Author: Dr Paula McLeod ex-St Helena Government, Now: Dept for International Development
Twelve months ago our ship sailed, in a quite literal sense. It was carrying my family and all of our possessions away from the extraordinary little island we had, for a short four and half years, had the privilege to call home.
Since September 2012 we had made our home on St Helena, a British overseas territory in the South Atlantic. Once best known as being the place of Napoleon’s last exile, or as an oasis for sailors, neither of which really captures the extraordinary characteristics and amazing diversity crammed in to less than 50 square miles of rocky outcrop.
We were there because I had the joy of being employed by the St Helena Government as their Statistical Commissioner, heading up the national statistics office. It was a pleasure to guide the local team through a period of development which saw a substantial uplift in the quality of outputs being produced and the confidence and capability of the team to deliver these.
It was also wonderful to experience the delights which are small island statistics. Living and working on a small island with a population just nudging over 4,500 can be a challenge- especially for those of us who are used to a little anonymity in our lives. But the physical and social proximity brings with it the huge advantage of being close to the people to whom the statistics you produce refer, which encourages great personal investment in outcomes. This applies equally to the people who have the power to effect change, creating opportunities to discuss relevant information and create appropriate influence. To see the data you collect turn in to constructive actions is incredibly satisfying. Being an integral part of the full depth and range of statistics the island produces means that the work load is heavy but there is never a dull moment.
I have left the role as a much better statistician in so many ways. I came to the post with experience in posts which relied on specialist technical skills. Those specialist skills are now complimented with a broad working experience of the full range of official statistics a small island needs, and intimate knowledge of these processes from the moment of data collection through to communication. Lessons around communication are perhaps the most important I will take with me. There are few things sadder than seeing good statistics lying unused while ill-informed decisions are being made. Developing an understanding of what to communicate and how to tailor this to the audience was the key to success. I also took important lessons in the long game. It is easy to have unreasonable expectations around the data literacy of an audience, or key user. This will not change quickly, but what can is the way in which we communicate, draw out key messages and convey uncertainty.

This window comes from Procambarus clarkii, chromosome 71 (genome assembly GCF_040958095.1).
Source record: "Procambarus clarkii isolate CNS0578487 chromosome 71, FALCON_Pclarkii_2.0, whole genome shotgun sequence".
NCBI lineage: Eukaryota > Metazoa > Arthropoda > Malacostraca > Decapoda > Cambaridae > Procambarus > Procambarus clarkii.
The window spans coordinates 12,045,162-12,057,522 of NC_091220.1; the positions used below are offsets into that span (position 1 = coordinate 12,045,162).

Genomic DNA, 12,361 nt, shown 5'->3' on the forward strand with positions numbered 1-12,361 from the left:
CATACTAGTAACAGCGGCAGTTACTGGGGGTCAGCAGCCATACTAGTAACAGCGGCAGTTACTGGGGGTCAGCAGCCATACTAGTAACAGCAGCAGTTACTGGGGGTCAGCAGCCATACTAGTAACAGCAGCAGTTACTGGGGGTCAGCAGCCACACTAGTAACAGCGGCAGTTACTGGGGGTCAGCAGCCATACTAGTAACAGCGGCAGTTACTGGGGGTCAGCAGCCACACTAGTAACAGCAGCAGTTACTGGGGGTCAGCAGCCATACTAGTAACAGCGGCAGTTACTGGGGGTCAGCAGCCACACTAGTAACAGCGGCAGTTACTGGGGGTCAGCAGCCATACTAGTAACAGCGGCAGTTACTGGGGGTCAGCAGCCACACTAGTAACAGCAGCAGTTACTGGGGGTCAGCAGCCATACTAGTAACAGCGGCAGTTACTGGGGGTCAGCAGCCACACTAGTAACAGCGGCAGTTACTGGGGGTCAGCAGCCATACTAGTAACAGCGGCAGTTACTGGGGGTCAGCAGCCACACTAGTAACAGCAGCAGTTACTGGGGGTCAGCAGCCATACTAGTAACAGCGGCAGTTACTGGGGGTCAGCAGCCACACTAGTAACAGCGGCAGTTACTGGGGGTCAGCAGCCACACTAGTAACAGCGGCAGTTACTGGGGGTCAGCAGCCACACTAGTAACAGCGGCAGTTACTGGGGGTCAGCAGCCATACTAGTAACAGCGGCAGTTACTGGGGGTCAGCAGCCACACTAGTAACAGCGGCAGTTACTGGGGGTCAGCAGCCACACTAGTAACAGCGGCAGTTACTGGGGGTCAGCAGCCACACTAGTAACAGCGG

As new jobs, schools and houses have met us we have gradually adapted back to life in the UK. It has been more difficult than we were expecting, although my daughter has flexed to accommodate each change she has come across in her short life the almost enviable way that small children do. We have come out of our adventure changed for the better in many ways. Although a little scarred- not many people understand the nervous feeling which comes from having less than a month’s supply of onions stashed away. We miss island life and the strong sense of community which comes with it. But we immensely appreciate being within just a few hours’ drive of family as opposed to the minimum of seven days, including five nights at sea, which it was taking this time last year. The positive influences and personal resilience gained from our short few years on St Helena will live with us forever.
Link: St Helena Statistics Office: www.sainthelena.gov.sh/statistics
Copyright: Image copyright of Paula McLeod